Hedgehog lover fears for species’ future after a decline in numbers

Carole Catchpole with a hedgehog.
Carole Catchpole with a hedgehog.
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A conservationist who runs a charity dedicated to the rescue, care and rehabilitation of hedgehogs fears the species could be extinct within 20 years, after research shows numbers are continuing to fall.

Wildlife lover Carol Catchpole has spoken of her concern following the recent publication of a report by the People’s Trust for Endangered Species (PTES) and The British Hedgehog Preservation Society (BHPS).

The State of Britain’s Hedgehogs 2015 follows the first comprehensive review of the creatures’ status nationally in 2011.

Since this first report, several ongoing surveys, by PTES and others, have shown a continuing population decline.

The State of Britain’s Hedgehogs 2015, publicised at a special UK summit on hedgehogs last weekend, paints a stark picture: Since 2000, records of the species have declined by half in rural areas and by a third in urban ones.

And Carol, 71, who runs Northumbrian Hedgehog Rescue Trust in Longframlington, says the local picture in the county is just as grim as the national one.

“It is a concern,” said Carol, who has been caring for the creatures since 1998.

She added: “In the early 1980s, I counted 13 hedgehogs in the garden at one time. I have not seen that since and probably never will and most of the people who bring hedgehogs into the centre say the same thing.

“People are no longer getting them in their gardens and I am worried, because I believe that in 10 or 20 years they will be extinct nationally.”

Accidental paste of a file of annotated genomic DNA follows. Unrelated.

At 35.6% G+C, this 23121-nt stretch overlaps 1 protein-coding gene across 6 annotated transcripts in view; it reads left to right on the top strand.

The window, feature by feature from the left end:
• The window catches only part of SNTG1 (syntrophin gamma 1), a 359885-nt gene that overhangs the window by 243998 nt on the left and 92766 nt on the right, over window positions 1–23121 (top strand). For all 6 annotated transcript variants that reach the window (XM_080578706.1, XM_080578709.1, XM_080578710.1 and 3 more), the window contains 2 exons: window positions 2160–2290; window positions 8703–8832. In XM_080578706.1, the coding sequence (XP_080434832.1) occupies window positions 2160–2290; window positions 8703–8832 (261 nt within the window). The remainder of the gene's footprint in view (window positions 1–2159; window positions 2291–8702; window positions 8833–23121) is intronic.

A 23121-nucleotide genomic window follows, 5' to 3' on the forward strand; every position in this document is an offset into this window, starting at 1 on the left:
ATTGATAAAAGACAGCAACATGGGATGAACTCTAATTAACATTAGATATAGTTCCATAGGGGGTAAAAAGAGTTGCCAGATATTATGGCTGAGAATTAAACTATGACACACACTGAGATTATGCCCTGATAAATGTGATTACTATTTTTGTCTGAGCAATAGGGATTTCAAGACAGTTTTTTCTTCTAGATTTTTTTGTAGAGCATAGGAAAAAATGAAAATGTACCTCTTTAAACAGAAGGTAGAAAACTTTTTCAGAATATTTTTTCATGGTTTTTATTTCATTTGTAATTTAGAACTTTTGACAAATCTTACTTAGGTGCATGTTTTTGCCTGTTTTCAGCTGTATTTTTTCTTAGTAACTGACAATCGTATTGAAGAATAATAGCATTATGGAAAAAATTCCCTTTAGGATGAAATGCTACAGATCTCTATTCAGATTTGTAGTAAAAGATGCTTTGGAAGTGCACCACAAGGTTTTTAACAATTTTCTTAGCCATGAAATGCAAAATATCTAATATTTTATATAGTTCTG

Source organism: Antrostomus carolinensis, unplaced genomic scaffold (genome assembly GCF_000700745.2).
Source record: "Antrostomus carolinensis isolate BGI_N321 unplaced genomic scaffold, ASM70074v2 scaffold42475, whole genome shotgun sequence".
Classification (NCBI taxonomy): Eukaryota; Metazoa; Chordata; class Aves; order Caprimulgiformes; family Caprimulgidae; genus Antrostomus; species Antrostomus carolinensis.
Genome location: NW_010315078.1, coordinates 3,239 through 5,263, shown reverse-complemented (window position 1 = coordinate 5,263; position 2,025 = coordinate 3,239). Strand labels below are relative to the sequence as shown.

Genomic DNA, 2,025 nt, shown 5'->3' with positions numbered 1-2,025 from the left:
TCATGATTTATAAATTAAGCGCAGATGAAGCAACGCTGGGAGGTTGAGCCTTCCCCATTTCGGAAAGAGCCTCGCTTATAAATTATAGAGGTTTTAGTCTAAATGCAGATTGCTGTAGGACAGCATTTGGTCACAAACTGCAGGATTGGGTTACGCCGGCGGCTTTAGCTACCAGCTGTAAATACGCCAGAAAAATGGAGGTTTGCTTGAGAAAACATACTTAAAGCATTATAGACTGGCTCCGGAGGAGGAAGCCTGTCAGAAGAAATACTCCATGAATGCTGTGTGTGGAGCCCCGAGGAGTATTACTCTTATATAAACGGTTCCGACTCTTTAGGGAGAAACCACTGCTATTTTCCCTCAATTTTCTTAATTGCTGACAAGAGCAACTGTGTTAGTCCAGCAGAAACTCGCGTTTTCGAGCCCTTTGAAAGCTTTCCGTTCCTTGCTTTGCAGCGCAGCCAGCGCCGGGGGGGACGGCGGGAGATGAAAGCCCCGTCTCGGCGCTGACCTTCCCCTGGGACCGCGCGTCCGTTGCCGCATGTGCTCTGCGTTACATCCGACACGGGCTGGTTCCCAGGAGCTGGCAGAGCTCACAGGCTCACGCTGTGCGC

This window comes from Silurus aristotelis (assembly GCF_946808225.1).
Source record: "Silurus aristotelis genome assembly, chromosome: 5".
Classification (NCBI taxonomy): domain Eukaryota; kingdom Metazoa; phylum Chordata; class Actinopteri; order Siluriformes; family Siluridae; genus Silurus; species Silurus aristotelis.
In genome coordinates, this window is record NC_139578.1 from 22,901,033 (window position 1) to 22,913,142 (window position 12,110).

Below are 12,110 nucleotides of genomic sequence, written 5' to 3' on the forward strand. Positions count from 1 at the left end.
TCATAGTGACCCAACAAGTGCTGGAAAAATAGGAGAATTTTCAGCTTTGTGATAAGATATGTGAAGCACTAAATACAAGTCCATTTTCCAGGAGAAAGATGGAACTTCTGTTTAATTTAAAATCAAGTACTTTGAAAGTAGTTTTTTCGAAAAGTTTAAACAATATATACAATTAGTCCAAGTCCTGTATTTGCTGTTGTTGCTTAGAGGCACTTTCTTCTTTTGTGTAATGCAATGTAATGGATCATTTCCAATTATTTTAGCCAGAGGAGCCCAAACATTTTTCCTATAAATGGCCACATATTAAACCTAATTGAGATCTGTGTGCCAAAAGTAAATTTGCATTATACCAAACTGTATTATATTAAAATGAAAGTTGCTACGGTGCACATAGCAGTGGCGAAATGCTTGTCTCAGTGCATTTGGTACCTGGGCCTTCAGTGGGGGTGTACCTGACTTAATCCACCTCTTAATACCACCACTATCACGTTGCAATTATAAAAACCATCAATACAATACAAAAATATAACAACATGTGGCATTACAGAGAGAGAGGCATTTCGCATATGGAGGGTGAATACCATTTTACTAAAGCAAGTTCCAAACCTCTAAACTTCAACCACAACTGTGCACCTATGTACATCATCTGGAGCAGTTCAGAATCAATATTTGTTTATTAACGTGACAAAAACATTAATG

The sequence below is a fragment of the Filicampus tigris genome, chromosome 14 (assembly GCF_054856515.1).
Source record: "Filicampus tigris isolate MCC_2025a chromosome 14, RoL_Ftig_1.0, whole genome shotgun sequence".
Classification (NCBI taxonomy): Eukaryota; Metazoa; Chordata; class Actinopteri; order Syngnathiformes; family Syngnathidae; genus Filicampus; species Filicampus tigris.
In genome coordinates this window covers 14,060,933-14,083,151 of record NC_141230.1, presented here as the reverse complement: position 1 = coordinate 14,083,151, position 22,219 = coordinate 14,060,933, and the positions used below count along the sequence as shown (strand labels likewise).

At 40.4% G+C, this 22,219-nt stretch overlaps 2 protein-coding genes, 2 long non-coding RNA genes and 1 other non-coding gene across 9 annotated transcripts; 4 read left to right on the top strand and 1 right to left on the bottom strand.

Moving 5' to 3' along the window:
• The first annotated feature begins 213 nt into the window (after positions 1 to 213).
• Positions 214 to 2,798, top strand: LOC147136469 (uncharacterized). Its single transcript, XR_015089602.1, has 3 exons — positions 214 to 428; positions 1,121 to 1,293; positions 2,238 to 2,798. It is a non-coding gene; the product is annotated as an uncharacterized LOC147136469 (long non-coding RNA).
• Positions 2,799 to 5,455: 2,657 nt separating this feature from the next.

The loss of hedgerows and intensive farming in rural areas, along with tidy fenced-in gardens in urban and suburban locations, are just some of the threats contributing to the demise of hedgehogs.

Suggesting ways to help, Carol said: “A hedgehog can go into 10 gardens a night in urban areas, so if people cut a five-inch hole in their fence, it helps them go from garden to garden. I would also urge people to put out food and water for them and to leave a small wild section in your garden.”

PTES and BHPS are working to ensure the long-term survival of this iconic native animal and have also launched a joint, 10-year conservation strategy for the hedgehog in Britain.

This report has been developed in consultation with leading experts, NGOs and statutory bodies and is designed help plan conservation action up to 2025.

The two wildlife charities are also appealing for more volunteers to join Hedgehog Street, which encourages people to connect their gardens and other green spaces to improve hedgehogs’ access to food, shelter and mates.

Since its launch in 2011, Hedgehog Street has inspired over 36,000 volunteers to create hedgehog-friendly neighbourhoods, by linking up their gardens and green spaces.

For more details, visit www.hedgehogstreet.org

Carol has encouraged people to do all they can to help the creatures, believing it would be absolutely devastating if the hedgehog – voted as Britain’s National Species in a 2013 BBC Wildlife poll – became extinct.

“They have been on this earth for many years and they are interesting, wonderful creatures.”

Carol is looking for more volunteers to help her at the Rescue Trust. She said: “I am getting people bringing in hedgehogs from all over and attracting volunteers is not always easy, but it is very rewarding and it is lovely to be so close to wildlife.

For details, visit hedge hogs-northumbria.org.uk/